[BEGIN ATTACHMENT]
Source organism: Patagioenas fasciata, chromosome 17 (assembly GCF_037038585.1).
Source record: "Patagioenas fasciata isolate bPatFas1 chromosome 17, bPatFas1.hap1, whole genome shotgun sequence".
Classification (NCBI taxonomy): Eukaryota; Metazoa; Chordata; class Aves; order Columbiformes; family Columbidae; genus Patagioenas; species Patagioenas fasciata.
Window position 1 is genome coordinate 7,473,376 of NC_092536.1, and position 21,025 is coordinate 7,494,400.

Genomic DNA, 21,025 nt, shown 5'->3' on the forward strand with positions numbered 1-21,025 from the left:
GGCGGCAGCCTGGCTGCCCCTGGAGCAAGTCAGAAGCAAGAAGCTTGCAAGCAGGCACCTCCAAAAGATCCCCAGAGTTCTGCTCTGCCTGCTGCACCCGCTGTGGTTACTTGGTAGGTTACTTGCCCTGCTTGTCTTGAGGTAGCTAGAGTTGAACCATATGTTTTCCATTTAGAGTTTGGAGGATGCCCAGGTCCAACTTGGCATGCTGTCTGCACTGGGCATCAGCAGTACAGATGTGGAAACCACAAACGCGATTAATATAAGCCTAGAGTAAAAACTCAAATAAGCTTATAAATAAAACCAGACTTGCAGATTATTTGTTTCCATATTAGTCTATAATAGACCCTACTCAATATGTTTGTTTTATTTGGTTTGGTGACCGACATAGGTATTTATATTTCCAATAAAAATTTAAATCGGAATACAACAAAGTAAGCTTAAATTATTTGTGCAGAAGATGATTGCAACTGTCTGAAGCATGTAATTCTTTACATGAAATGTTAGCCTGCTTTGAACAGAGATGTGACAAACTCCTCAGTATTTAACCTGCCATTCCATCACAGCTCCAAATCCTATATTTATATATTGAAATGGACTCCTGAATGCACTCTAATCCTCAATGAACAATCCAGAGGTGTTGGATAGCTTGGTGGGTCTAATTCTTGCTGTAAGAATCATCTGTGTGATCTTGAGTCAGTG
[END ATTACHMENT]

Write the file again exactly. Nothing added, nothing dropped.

Source organism: Patagioenas fasciata, chromosome 17 (assembly GCF_037038585.1).
Source record: "Patagioenas fasciata isolate bPatFas1 chromosome 17, bPatFas1.hap1, whole genome shotgun sequence".
Classification (NCBI taxonomy): Eukaryota; Metazoa; Chordata; class Aves; order Columbiformes; family Columbidae; genus Patagioenas; species Patagioenas fasciata.
Window position 1 is genome coordinate 7,473,376 of NC_092536.1, and position 21,025 is coordinate 7,494,400.

Genomic DNA, 21,025 nt, shown 5'->3' on the forward strand with positions numbered 1-21,025 from the left:
GGCGGCAGCCTGGCTGCCCCTGGAGCAAGTCAGAAGCAAGAAGCTTGCAAGCAGGCACCTCCAAAAGATCCCCAGAGTTCTGCTCTGCCTGCTGCACCCGCTGTGGTTACTTGGTAGGTTACTTGCCCTGCTTGTCTTGAGGTAGCTAGAGTTGAACCATATGTTTTCCATTTAGAGTTTGGAGGATGCCCAGGTCCAACTTGGCATGCTGTCTGCACTGGGCATCAGCAGTACAGATGTGGAAACCACAAACGCGATTAATATAAGCCTAGAGTAAAAACTCAAATAAGCTTATAAATAAAACCAGACTTGCAGATTATTTGTTTCCATATTAGTCTATAATAGACCCTACTCAATATGTTTGTTTTATTTGGTTTGGTGACCGACATAGGTATTTATATTTCCAATAAAAATTTAAATCGGAATACAACAAAGTAAGCTTAAATTATTTGTGCAGAAGATGATTGCAACTGTCTGAAGCATGTAATTCTTTACATGAAATGTTAGCCTGCTTTGAACAGAGATGTGACAAACTCCTCAGTATTTAACCTGCCATTCCATCACAGCTCCAAATCCTATATTTATATATTGAAATGGACTCCTGAATGCACTCTAATCCTCAATGAACAATCCAGAGGTGTTGGATAGCTTGGTGGGTCTAATTCTTGCTGTAAGAATCATCTGTGTGATCTTGAGTCAGTG